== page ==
The top 24 of approximately 180 higher education institutions, including the world's leading research-intensive top universities such as the University of Oxford , University of Cambridge , London School of Economics (LSE), Imperial College and University College London have organized themselves into the renowned Russell Group. At English universities, domestic and EU students pay tuition fees of up to £ 9,000 per year for their first degree (Bachelor), which can be pre-financed through a full state loan. In Scotland there are no undergraduate fees for Scottish and EU students, while Wales and Northern Ireland have special regulations. The costs for a master’s course are not regulated by law and vary greatly depending on the subject and university.

Foreign language tuition in state English schools is compulsory between the ages of 11 and 14. This also applies to learning a foreign language in primary school (Key Stage 2). Since September 2015, secondary school students (from Year 7) have had to take a foreign language for their GCSE exams as part of the so-called “English Baccalaureate”. The number of German learners in English schools has halved over the past 10 years (2016: 50,271 GCSE exams, 3,842 A-level exams).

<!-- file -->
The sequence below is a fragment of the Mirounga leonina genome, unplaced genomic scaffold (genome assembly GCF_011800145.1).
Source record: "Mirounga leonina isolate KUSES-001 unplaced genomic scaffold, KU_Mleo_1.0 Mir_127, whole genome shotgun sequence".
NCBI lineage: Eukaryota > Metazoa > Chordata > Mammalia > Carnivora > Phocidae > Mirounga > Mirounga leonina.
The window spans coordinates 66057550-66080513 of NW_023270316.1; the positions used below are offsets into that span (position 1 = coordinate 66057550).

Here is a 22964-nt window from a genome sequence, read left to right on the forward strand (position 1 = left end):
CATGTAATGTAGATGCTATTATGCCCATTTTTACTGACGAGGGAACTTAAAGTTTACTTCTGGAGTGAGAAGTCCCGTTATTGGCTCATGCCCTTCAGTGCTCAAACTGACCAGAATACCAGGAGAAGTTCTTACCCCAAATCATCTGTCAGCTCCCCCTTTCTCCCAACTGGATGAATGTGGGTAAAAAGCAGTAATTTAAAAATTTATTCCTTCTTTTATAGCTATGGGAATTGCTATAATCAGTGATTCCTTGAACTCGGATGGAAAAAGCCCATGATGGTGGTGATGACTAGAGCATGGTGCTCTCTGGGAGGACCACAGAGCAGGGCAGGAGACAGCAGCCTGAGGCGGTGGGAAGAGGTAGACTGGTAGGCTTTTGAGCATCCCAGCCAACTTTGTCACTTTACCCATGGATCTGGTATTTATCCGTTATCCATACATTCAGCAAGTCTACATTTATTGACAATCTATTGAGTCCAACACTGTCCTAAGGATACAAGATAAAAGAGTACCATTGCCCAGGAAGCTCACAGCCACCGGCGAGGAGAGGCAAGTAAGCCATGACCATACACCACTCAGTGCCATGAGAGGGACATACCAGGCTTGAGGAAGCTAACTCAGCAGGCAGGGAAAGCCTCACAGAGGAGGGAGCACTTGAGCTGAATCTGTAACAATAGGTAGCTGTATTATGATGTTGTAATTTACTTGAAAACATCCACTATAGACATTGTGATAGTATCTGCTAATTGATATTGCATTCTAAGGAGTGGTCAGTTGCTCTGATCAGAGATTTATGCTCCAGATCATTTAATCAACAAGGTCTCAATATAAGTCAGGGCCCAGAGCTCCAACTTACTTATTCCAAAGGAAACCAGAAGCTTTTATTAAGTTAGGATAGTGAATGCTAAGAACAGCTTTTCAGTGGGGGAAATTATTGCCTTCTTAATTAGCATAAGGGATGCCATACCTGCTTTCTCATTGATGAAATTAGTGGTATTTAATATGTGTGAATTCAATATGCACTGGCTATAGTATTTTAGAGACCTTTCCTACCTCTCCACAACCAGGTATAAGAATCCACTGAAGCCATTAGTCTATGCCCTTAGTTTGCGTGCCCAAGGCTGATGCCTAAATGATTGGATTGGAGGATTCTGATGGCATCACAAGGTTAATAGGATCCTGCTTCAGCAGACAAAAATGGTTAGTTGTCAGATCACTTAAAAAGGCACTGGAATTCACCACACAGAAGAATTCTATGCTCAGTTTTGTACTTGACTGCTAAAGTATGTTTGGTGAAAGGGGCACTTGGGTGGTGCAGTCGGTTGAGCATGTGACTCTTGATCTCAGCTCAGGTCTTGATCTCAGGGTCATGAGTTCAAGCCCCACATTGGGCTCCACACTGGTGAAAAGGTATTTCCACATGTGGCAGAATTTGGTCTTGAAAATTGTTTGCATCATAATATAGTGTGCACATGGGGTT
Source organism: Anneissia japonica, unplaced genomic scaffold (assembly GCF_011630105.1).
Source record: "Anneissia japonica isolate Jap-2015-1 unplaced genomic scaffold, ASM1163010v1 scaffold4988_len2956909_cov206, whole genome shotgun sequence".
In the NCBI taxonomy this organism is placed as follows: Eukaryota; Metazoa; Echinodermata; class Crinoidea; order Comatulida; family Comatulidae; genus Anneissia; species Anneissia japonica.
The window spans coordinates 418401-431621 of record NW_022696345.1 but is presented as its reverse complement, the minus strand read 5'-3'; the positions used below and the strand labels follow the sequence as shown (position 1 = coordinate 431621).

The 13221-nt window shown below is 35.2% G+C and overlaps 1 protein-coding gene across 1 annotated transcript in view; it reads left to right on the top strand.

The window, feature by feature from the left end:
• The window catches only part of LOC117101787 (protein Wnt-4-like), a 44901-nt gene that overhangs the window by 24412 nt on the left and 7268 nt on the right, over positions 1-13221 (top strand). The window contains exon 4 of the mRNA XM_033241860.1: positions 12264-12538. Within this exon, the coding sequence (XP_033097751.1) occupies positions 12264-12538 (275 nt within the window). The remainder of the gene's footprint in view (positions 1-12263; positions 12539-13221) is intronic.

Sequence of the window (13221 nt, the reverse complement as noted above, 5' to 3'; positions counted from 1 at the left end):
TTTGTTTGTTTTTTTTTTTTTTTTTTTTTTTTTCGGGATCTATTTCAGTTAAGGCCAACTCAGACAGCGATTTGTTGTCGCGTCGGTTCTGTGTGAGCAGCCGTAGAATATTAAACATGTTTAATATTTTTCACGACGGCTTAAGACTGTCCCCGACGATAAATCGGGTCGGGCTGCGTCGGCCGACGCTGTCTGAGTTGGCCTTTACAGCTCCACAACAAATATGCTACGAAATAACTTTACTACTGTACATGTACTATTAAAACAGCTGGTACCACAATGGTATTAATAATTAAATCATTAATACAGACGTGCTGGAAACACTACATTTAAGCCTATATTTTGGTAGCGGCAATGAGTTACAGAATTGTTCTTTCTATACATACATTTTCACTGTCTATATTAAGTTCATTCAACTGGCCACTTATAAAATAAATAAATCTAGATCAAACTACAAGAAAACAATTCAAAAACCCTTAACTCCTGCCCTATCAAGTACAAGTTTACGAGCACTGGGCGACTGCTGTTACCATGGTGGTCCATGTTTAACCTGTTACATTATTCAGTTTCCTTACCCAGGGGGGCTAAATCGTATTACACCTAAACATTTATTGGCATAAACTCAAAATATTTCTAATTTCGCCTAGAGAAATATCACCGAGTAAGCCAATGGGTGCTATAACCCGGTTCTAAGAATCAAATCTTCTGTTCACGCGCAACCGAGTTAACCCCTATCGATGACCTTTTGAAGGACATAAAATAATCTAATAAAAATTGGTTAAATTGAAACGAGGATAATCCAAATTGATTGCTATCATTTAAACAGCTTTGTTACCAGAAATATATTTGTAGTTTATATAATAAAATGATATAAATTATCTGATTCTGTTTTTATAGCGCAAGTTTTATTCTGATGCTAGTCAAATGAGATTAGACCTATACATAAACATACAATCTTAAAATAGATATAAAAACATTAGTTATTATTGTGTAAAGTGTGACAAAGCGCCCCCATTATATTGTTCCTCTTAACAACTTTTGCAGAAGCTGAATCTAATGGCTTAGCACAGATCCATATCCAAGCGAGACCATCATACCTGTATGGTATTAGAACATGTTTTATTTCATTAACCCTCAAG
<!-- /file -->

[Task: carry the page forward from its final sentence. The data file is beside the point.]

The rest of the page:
In the 2015 PISA ranking , British students ranked 27th out of 72 countries in math, 15th in science, and 21st in reading comprehension.

health

Development of life expectancy
Period Life expectancy in
years
Period Life expectancy in
years
1950-1955 69.4 1985-1990 75.1
1955-1960 70.6 1990-1995 76.3
1960-1965 71.0 1995-2000 77.2
1965-1970 71.7 2000-2005 78.4
1970-1975 72.2 2005-2010 79.7
1975-1980 73.0 2010-2015 81.0
1980-1985 74.2

In international comparison, the British health system has long been regarded as the ideal type of public health service (a so-called “Beveridge system”). However, this integrated system of state financial planning and largely state provision of services has been in transition to a system of regulated supply markets for some time.